Antarctica’s Thwaites Glacier Is Melting at Only Half the Peak Rate of the Past 200 Years

Barbara Rush’s honest acknowledgement that the scientific evidence suggests slower glacial melting than the popular doomsday predictions claim, is especially powerful and credible coming from the author of an earlier book praised by environmentalists for its sensitive portrayal of the harms of rising sea levels.

(p. 7) If Antarctica is going to lose a lot of ice this century, it will likely come from Thwaites. If it disintegrated, it would be responsible for over two feet of sea level rise, and its collapse could destabilize the entire West Antarctic Ice Sheet, causing global sea levels to jump 10 feet or more. In terms of the fate of our coastal communities, this particular glacier is the biggest wild card, the largest known unknown, the pile of coins that could tip the scales one way or another. Will Miami even exist in 100 years? Thwaites will decide.

At least that is what many scientists think, which is why Rolling Stone called Thwaites the “doomsday glacier” in 2017. But many of our predictions about just how much ice will enter the ocean from Thwaites and just how quickly this will occur are just that: predictions. That’s because before our mission, we had next to no observational data from this part of the planet, very few bits of raw information on which to base models.

When I read about the collapse of Antarctica’s great glaciers, I feel I am being encouraged to jump to a conclusion: that no matter what we do now, what lies ahead is bound to be worse than what came before.

This kind of thinking not only undermines our ability to imagine a climate-changed world that is more equitable than the one we currently live in; it also turns Antarctica into a passive symbol of the coming apocalypse.

. . .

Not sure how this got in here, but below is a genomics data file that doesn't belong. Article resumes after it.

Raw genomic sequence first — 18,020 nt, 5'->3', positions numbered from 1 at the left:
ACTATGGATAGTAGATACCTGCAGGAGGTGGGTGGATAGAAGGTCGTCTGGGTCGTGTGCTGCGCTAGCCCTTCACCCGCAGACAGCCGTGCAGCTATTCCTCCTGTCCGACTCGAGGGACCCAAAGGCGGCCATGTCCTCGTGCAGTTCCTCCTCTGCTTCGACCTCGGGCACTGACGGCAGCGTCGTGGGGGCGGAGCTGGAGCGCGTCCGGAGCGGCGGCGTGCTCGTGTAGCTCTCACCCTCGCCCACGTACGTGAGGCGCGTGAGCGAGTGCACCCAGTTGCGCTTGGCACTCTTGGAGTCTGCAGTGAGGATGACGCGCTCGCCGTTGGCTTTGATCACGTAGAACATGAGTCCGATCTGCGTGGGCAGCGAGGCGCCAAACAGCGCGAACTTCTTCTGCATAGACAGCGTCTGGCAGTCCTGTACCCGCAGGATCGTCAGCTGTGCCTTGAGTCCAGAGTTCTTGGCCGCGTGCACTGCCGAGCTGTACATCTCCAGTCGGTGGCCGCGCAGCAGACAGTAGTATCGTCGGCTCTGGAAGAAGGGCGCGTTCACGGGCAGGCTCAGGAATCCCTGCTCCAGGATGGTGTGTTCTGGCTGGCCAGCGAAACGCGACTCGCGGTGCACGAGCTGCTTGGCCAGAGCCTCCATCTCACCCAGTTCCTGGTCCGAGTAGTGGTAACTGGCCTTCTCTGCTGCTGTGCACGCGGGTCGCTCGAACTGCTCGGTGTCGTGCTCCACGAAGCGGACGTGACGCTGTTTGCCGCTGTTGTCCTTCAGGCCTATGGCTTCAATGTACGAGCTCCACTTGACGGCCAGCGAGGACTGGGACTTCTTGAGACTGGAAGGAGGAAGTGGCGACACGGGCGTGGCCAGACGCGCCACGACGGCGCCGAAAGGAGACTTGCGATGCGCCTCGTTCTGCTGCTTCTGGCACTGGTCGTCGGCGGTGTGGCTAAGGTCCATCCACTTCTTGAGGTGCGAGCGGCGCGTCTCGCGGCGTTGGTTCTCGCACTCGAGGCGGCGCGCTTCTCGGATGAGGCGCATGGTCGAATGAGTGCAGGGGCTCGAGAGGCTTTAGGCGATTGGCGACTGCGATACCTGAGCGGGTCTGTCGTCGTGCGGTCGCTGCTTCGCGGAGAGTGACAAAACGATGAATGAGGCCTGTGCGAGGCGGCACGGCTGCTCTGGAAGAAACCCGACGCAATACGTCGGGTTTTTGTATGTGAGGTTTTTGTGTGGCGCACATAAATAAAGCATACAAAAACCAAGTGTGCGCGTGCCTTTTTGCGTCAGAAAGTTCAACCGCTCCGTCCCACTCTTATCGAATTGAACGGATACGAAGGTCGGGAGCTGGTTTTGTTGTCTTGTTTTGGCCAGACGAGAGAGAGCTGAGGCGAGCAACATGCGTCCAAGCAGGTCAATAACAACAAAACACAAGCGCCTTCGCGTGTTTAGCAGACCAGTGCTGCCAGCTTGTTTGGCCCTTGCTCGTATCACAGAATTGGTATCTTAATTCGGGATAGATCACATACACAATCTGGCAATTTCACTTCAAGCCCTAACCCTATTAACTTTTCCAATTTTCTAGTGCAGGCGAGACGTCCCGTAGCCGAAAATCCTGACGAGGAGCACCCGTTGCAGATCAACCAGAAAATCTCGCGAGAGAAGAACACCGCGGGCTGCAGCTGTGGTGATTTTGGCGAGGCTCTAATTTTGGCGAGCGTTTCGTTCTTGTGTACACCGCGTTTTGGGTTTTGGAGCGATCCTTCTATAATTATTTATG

This week Nature Geoscience published a paper analyzing the data from that submarine. The authors, many of whom were on board the vessel with me, suggest that sometime over the past couple hundred years, Thwaites retreated at two to three times the rate we see today. Put another way: At the cold nadir of the planet, one of the world’s largest glaciers is stepping farther outside the script we imagined for it, likely defying even our most detailed projections of what is to come.

For the full story, see:

Elizabeth Rush. “What Antarctica’s Disintegration Asks of Us.” The New York Times, SundayOpinion Section (Sunday, September 11, 2022): 7.

(Note: ellipsis added.)

(Note: the online version of the story has the date Sept. 8, 2022, and has the same title as the print version.)

The academic article published in Nature Geoscience, and mentioned above, is:

Graham, Alastair G. C., Anna Wåhlin, Kelly A. Hogan, Frank O. Nitsche, Karen J. Heywood, Rebecca L. Totten, James A. Smith, Claus-Dieter Hillenbrand, Lauren M. Simkins, John B. Anderson, Julia S. Wellner, and Robert D. Larter. “Rapid Retreat of Thwaites Glacier in the Pre-Satellite Era.” Nature Geoscience (Sept. 5, 2022), DOI: 10.1038/s41561-022-01019-9.

Rush’s book mentioned above is:

Rush, Elizabeth. Rising: Dispatches from the New American Shore. Minneapolis, MN: Milkweed Editions, 2018.

Covid-19 Health Effects Will Keep Reducing Labor Force

(p. A1) As the United States emerges from the pandemic, employers have been desperate to hire. But while demand for goods and services has rebounded, the supply of labor has fallen short, holding back the economy.

. . .

(p. A20) Morning Consult found in August [2022] that prime-age adults who aren’t working cited a variety of often overlapping reasons for not wanting jobs. In a monthly poll of 2,200 people, 40 percent said they believed that they wouldn’t be able to find a job with enough flexibility, while 38 percent were limited by family situations and personal obligations. But the biggest category, at 43 percent, was medical conditions.